WSHA and WSPA are committed to advancing the practice of pharmacy and will continue to work collaboratively to address the concerns around pharmacy compounding practice rules in Washington State. Please have your pharmacy director contact Ian Corbridge if they are interested in participating in these discussions. (Ian Corbridge, IanC@wsha.org)

April 29, 2014 – WSHA Sends Letter to Pharmacy Quality Assurance Commission Outlining Concerns with Emergency Rule

WSHA submitted a letter to the Pharmacy Quality Assurance Commission (Commission) outlining concerns with the emergency rule for WAC 246-873-060 – Emergency Outpatient Medications. The letter addresses:

  1. The Commission’s confusing methodology used to determine dispensing eligibility; and
  2. The lack of any validation effort on behalf of the Commission to ensure data accuracy.

The emergency rule greatly expands the number of Washington hospitals that can dispense pre-packs of controlled substances in their emergency department from 10 pre-packs to approximately 43. However, the emergency rule has unintended consequences for some hospitals, limiting their dispensing privileges.

WSHA continues to work with the Commission to expand dispensing privileges and improve this WAC which has not been uniformly enforced or updated for decades. As of Tuesday, April 29, 2014 the Commission had not posted the emergency rule. For more detailed information on the emergency rule, contact Ian Corbridge, ianc@wsha.org or (206) 216-2514.

March 25, 2014 – WSHA Submits Revised Language for WAC 246-873-060 to the Pharmacy Commission

WSHA submitted revised language on the Washington Administrative Code (WAC) 246-873-060 – Emergency Outpatient Medications to the Pharmacy Quality Assurance Commission on March 24, 2014. WSHA’s revisions aim to allow hospitals to distribute emergency pharmaceuticals, including controlled substances, when normal pharmacy services are not available. These revisions will be considered by the Pharmacy Commission who has agreed to emergency rulemaking for this WAC.

WSHA worked with our membership to revise and update this WAC, which currently prohibits some hospitals from distributing controlled substances when normal pharmacy services are not available. This WAC has not been uniformly enforced or updated for decades and its enforcement severely limits a provider or hospital’s ability to deliver compassionate, evidence-based, and cost-effective care. For more information, contact Ian Corbridge, IanC@wsha.org or (206) 216-2514.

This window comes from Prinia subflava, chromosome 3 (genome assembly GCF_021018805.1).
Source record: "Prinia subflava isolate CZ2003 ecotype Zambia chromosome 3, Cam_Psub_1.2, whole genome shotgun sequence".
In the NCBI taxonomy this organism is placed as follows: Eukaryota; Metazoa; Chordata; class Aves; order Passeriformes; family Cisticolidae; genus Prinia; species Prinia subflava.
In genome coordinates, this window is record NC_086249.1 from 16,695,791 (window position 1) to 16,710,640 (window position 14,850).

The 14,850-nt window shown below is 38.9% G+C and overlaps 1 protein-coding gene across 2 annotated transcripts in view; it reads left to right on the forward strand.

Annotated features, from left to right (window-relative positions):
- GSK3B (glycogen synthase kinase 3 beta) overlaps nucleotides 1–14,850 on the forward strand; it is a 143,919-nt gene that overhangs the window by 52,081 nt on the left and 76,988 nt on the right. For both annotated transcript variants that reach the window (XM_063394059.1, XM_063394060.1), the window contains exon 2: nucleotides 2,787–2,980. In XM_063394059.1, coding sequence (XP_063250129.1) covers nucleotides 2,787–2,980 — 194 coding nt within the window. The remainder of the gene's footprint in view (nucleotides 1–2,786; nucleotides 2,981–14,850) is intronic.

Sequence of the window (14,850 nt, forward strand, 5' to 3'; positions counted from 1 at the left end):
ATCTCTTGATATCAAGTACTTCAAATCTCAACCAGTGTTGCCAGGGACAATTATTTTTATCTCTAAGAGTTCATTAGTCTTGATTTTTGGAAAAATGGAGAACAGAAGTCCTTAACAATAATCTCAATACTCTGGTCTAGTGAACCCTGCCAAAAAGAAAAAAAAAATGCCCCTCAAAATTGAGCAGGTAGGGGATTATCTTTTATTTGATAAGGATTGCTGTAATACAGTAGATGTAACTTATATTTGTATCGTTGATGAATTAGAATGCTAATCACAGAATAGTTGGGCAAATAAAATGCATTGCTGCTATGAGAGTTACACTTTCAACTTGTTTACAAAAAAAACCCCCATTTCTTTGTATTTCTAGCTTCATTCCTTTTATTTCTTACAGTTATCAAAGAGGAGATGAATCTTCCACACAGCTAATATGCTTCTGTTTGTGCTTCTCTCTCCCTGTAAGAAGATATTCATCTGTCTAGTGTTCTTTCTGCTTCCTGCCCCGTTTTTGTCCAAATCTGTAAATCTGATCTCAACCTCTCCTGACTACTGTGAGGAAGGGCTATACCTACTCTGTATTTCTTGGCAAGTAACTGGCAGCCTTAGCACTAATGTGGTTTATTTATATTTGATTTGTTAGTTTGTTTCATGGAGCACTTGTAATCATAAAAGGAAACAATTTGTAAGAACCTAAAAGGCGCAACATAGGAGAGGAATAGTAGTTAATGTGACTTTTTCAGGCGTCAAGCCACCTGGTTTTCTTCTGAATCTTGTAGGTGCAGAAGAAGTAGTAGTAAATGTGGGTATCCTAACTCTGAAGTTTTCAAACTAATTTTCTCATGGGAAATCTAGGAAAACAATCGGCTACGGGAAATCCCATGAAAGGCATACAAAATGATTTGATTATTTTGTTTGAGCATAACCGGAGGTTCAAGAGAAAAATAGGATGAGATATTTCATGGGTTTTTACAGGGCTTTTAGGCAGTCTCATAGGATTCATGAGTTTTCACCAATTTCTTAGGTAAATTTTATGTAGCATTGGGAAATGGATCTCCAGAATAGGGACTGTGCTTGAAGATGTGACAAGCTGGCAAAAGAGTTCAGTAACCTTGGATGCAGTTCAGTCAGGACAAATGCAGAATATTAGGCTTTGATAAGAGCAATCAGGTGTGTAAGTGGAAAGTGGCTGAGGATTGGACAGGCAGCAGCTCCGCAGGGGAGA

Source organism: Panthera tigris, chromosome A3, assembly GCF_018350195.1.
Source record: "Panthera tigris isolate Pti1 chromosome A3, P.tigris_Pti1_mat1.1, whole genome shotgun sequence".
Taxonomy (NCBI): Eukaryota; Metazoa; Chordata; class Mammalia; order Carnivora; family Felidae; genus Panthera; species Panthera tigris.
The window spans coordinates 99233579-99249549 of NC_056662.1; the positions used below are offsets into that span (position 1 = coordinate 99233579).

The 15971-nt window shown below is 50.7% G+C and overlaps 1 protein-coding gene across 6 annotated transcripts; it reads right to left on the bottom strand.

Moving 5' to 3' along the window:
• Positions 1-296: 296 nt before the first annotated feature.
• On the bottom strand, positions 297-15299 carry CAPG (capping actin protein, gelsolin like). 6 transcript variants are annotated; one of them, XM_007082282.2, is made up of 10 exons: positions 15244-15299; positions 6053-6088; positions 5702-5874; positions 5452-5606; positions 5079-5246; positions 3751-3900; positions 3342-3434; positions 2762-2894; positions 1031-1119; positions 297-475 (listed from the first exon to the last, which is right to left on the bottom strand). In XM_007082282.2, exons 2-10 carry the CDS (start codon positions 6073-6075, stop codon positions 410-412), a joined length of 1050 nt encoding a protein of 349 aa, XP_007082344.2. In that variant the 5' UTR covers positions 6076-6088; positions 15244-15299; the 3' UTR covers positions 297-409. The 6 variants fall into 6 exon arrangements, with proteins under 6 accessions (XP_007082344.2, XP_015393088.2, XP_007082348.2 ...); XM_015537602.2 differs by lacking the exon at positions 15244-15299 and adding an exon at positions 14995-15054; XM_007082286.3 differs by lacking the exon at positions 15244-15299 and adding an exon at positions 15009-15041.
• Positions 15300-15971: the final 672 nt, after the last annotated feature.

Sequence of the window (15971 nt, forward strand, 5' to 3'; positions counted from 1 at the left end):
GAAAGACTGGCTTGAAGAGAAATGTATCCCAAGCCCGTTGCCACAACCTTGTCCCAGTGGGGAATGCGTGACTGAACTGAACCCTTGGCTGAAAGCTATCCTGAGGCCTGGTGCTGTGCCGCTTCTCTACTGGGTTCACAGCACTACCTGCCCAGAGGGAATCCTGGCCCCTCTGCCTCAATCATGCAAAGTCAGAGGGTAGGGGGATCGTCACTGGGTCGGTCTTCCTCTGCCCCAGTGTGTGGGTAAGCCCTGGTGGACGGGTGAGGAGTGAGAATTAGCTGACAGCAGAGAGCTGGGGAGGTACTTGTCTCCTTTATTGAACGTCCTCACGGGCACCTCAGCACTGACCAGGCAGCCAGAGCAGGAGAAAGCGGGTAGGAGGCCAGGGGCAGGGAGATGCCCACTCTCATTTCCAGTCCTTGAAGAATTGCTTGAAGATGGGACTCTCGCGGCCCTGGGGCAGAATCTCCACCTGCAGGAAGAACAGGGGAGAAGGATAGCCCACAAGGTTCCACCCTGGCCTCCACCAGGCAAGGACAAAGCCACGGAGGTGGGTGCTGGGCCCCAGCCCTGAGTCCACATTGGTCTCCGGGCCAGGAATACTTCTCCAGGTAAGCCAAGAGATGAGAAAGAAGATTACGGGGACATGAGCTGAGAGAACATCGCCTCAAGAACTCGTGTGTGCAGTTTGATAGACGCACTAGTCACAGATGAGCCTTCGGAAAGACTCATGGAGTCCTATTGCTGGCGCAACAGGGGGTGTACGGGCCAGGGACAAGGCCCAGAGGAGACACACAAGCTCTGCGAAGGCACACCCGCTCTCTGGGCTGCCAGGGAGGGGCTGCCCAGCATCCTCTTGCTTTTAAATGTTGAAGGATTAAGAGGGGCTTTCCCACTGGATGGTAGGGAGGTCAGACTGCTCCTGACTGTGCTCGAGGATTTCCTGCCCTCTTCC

March 12, 2014 – Pharmacy Commission Approves Emergency Rulemaking

The Pharmacy Quality Assurance Commission approved emergency rulemaking for Washington Administrative Code (WAC) 246-873-060 – Emergency Outpatient Medications. The emergency rulemaking will allow hospitals to prescribe and distribute a limited supply of a controlled substance in an emergency setting when normal pharmacy services are not available. The approval for emergency rulemaking was in direct response to a formal request by the Washington State Hospital Association (WSHA), Island Hospital, and Skagit Valley Hospital.

WSHA is actively working with our membership to revise and update the WAC. Current revisions can be accessed here: (clean draft) (track changes draft). WSHA will submit edits to the Pharmacy Commission who has agreed to expedite the emergency rulemaking process. For more detailed information or to provide edits on this WAC, contact Ian Corbridge, IanC@wsha.org or (206) 216-2514.